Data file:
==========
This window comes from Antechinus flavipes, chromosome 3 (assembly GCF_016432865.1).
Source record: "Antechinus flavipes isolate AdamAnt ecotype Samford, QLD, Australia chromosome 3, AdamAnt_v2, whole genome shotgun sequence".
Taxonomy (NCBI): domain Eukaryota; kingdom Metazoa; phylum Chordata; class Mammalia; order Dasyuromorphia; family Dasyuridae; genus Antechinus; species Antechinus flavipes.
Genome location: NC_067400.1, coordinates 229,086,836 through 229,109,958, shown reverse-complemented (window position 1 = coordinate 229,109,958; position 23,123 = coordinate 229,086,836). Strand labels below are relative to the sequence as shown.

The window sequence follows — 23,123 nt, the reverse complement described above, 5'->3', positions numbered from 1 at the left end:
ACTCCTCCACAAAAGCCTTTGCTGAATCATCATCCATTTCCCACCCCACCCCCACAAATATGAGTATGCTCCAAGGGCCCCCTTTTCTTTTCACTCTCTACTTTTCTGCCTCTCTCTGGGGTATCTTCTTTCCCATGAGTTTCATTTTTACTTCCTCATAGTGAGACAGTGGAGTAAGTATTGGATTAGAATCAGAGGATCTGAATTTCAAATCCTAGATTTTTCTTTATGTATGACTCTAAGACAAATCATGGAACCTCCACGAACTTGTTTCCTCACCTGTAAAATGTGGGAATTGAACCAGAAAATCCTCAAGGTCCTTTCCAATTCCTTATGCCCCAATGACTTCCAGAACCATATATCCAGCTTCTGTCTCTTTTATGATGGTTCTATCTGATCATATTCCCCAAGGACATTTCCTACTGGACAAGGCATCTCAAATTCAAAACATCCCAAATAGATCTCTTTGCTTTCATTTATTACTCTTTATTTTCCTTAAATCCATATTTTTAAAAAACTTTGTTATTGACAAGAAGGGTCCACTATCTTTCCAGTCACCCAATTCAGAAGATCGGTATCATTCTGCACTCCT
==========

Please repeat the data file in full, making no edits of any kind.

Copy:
This window comes from Antechinus flavipes, chromosome 3 (assembly GCF_016432865.1).
Source record: "Antechinus flavipes isolate AdamAnt ecotype Samford, QLD, Australia chromosome 3, AdamAnt_v2, whole genome shotgun sequence".
Taxonomy (NCBI): domain Eukaryota; kingdom Metazoa; phylum Chordata; class Mammalia; order Dasyuromorphia; family Dasyuridae; genus Antechinus; species Antechinus flavipes.
Genome location: NC_067400.1, coordinates 229,086,836 through 229,109,958, shown reverse-complemented (window position 1 = coordinate 229,109,958; position 23,123 = coordinate 229,086,836). Strand labels below are relative to the sequence as shown.

The window sequence follows — 23,123 nt, the reverse complement described above, 5'->3', positions numbered from 1 at the left end:
ACTCCTCCACAAAAGCCTTTGCTGAATCATCATCCATTTCCCACCCCACCCCCACAAATATGAGTATGCTCCAAGGGCCCCCTTTTCTTTTCACTCTCTACTTTTCTGCCTCTCTCTGGGGTATCTTCTTTCCCATGAGTTTCATTTTTACTTCCTCATAGTGAGACAGTGGAGTAAGTATTGGATTAGAATCAGAGGATCTGAATTTCAAATCCTAGATTTTTCTTTATGTATGACTCTAAGACAAATCATGGAACCTCCACGAACTTGTTTCCTCACCTGTAAAATGTGGGAATTGAACCAGAAAATCCTCAAGGTCCTTTCCAATTCCTTATGCCCCAATGACTTCCAGAACCATATATCCAGCTTCTGTCTCTTTTATGATGGTTCTATCTGATCATATTCCCCAAGGACATTTCCTACTGGACAAGGCATCTCAAATTCAAAACATCCCAAATAGATCTCTTTGCTTTCATTTATTACTCTTTATTTTCCTTAAATCCATATTTTTAAAAAACTTTGTTATTGACAAGAAGGGTCCACTATCTTTCCAGTCACCCAATTCAGAAGATCGGTATCATTCTGCACTCCT